Creative Director Nellie Hermann Discusses the Intersection of Literature and Medicine

Nellie Hermann, creative director of the master's program in narrative medicine, got her start as a narrative medicine lecturer by teaching a fiction workshop to students at Columbia University Medical Center. "I just totally fell in love with this program," she says. "I have no medical background at all, but I have a lot of personal experience." She refers to her early experiences in hospitals not as a practitioner but as the family member of patients. This family history also inspired her first novel, published in 2008, The Cure for Grief. After teaching several workshops, she ultimately joined the program's faculty in 2008 and now works as its creative director. Now finishing up her second novel – The Season of Migration, which will come out in 2015 – she continues to guide students through the craft of writing. She views this intersection of literature and medicine as a means to further explore medical practice and to expand students' understanding of illness, care – and creativity.

Who is the narrative medicine program for?

We get a lot of different kinds of people coming to the program. The largest part of the population is young students who are going into medicine: psychologists, nurses, dentists, etc. They take our program before they apply to med school. They typically have one foot in both worlds; they're interested in medicine, and they're also interested in the humanities.

We also get students with M.F.A.s and who are interested in creativity and health care. Or longtime health care practitioners who want to branch out. It's a really diverse student body, which is really cool.

One of the misconceptions about our program is that it's about writing about medicine. It's really not: It's about storytelling using writing and reading as tools to further develop health care practice.

You are the creative director of the program and their lecturer in creative writing. What goes on in the classroom?

My class is a creative writing course. We write poetry, nonfiction, and fiction; I try to give students a broad creative base. Some of our students have a lot of experience in creative writing, and some have none at all.

My favorite writing exercise to assign is one that I was asked to do when I was in graduate school. The prompt is to pick a memory and to write it as nonfiction and then to write the same memory as fiction. It's interesting to see people grapple with what it means to write something as fiction or nonfiction; a lot of people have the misconception that if you write fiction, you have to have a fairy or a ghost in it. I think it's really eye-opening for students to realize they can write about their own lives as fiction.

When I was in graduate school, that exercise resulted in the birth of my first novel. I was struggling with how to write my own story, and I did this exercise, and it unlocked something for me.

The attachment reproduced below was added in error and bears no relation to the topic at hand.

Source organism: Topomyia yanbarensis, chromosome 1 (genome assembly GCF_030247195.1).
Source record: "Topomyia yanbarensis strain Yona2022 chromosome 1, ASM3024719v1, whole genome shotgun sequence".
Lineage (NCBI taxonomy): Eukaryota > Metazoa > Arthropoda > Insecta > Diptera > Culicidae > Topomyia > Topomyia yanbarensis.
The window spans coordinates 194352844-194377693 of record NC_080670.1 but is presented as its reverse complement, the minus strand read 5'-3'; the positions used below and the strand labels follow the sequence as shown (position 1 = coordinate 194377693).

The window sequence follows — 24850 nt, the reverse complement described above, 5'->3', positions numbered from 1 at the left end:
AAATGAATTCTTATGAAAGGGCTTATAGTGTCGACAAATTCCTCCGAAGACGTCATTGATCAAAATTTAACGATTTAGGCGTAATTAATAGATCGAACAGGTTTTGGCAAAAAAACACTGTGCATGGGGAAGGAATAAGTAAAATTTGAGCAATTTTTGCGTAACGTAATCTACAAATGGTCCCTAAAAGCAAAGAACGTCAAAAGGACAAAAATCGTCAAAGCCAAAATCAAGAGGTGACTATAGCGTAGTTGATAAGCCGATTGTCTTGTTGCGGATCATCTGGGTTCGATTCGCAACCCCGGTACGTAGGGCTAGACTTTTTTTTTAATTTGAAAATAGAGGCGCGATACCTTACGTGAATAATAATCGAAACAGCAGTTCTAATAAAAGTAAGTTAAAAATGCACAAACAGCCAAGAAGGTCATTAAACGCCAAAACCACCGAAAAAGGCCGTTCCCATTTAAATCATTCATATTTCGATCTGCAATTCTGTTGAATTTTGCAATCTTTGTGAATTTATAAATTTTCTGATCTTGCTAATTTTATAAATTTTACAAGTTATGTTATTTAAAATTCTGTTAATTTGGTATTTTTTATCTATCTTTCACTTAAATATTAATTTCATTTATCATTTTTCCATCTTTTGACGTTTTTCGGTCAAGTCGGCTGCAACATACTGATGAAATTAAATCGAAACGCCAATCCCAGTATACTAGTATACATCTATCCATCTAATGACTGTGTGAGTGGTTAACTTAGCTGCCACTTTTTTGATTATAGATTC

Your first novel was about grief, so I wonder how much of that was influenced by the narrative medicine program.

It wasn't at all influenced by my experience with the program. I published that novel in the summer of 2008 before I started officially working for the program in the winter of 2008.

However, the book expresses so much of why I feel connected to narrative medicine. Narrative medicine means so many different things to so many people; it's really hard to define in an easy way. My first novel helps me explain why I'm so connected to it. So I assign it to my students, and it helps them think about how they can tell their own stories in a new way.

If you were to give someone a short reading list within the narrative medicine realm, which books would you recommend?

Of course, there's our program director Rita Charon's book Narrative Medicine. Personally, I would also add Mary Shelley's Frankenstein. I recommend W. G. Sebald's Austerlitz, Arthur Kleinman's Illness Narratives, and Arthur Frank's Wounded Storyteller; those are seminal texts that students get to read throughout our program.

Is there anything else you wanted to mention about the program that I haven't asked about?

These days, I've been thinking about what narrative medicine has to do with creativity. What does it mean to think creatively and to act creatively? Can it be taught? In my class, I see students who might not have any creative writing background who nonetheless really start to open themselves up to it.

So I often think about how I can guide students to open themselves up to creativity in a productive way. That transformative moment is one aspect of the program that I think is sometimes overlooked.